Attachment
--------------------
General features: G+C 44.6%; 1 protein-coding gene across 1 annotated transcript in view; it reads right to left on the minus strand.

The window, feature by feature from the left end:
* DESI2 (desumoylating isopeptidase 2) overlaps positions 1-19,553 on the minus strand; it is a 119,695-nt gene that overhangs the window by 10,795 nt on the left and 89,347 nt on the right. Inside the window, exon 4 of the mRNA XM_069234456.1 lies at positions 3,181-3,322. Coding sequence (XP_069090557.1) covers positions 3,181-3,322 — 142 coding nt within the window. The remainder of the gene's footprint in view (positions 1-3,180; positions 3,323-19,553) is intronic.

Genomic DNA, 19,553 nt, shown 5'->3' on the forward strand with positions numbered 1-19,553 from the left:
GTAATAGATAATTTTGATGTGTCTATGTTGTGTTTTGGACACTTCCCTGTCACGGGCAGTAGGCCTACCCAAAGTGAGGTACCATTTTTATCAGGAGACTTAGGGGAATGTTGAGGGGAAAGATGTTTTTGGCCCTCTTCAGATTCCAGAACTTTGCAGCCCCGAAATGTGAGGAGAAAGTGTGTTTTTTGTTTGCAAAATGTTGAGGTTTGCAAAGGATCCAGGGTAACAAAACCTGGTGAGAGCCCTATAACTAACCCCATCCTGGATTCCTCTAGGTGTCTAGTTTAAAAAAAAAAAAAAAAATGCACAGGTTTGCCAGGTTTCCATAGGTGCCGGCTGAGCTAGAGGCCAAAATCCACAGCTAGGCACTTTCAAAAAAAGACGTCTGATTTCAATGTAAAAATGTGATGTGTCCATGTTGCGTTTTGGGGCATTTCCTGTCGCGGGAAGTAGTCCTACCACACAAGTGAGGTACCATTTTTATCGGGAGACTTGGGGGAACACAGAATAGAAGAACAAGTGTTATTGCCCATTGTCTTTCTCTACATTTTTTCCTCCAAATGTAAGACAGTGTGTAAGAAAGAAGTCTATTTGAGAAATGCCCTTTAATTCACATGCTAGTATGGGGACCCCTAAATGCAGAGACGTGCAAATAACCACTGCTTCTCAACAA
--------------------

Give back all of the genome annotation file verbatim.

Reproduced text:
General features: G+C 44.6%; 1 protein-coding gene across 1 annotated transcript in view; it reads right to left on the minus strand.

The window, feature by feature from the left end:
* DESI2 (desumoylating isopeptidase 2) overlaps positions 1-19,553 on the minus strand; it is a 119,695-nt gene that overhangs the window by 10,795 nt on the left and 89,347 nt on the right. Inside the window, exon 4 of the mRNA XM_069234456.1 lies at positions 3,181-3,322. Coding sequence (XP_069090557.1) covers positions 3,181-3,322 — 142 coding nt within the window. The remainder of the gene's footprint in view (positions 1-3,180; positions 3,323-19,553) is intronic.

Genomic DNA, 19,553 nt, shown 5'->3' on the forward strand with positions numbered 1-19,553 from the left:
GTAATAGATAATTTTGATGTGTCTATGTTGTGTTTTGGACACTTCCCTGTCACGGGCAGTAGGCCTACCCAAAGTGAGGTACCATTTTTATCAGGAGACTTAGGGGAATGTTGAGGGGAAAGATGTTTTTGGCCCTCTTCAGATTCCAGAACTTTGCAGCCCCGAAATGTGAGGAGAAAGTGTGTTTTTTGTTTGCAAAATGTTGAGGTTTGCAAAGGATCCAGGGTAACAAAACCTGGTGAGAGCCCTATAACTAACCCCATCCTGGATTCCTCTAGGTGTCTAGTTTAAAAAAAAAAAAAAAAATGCACAGGTTTGCCAGGTTTCCATAGGTGCCGGCTGAGCTAGAGGCCAAAATCCACAGCTAGGCACTTTCAAAAAAAGACGTCTGATTTCAATGTAAAAATGTGATGTGTCCATGTTGCGTTTTGGGGCATTTCCTGTCGCGGGAAGTAGTCCTACCACACAAGTGAGGTACCATTTTTATCGGGAGACTTGGGGGAACACAGAATAGAAGAACAAGTGTTATTGCCCATTGTCTTTCTCTACATTTTTTCCTCCAAATGTAAGACAGTGTGTAAGAAAGAAGTCTATTTGAGAAATGCCCTTTAATTCACATGCTAGTATGGGGACCCCTAAATGCAGAGACGTGCAAATAACCACTGCTTCTCAACAA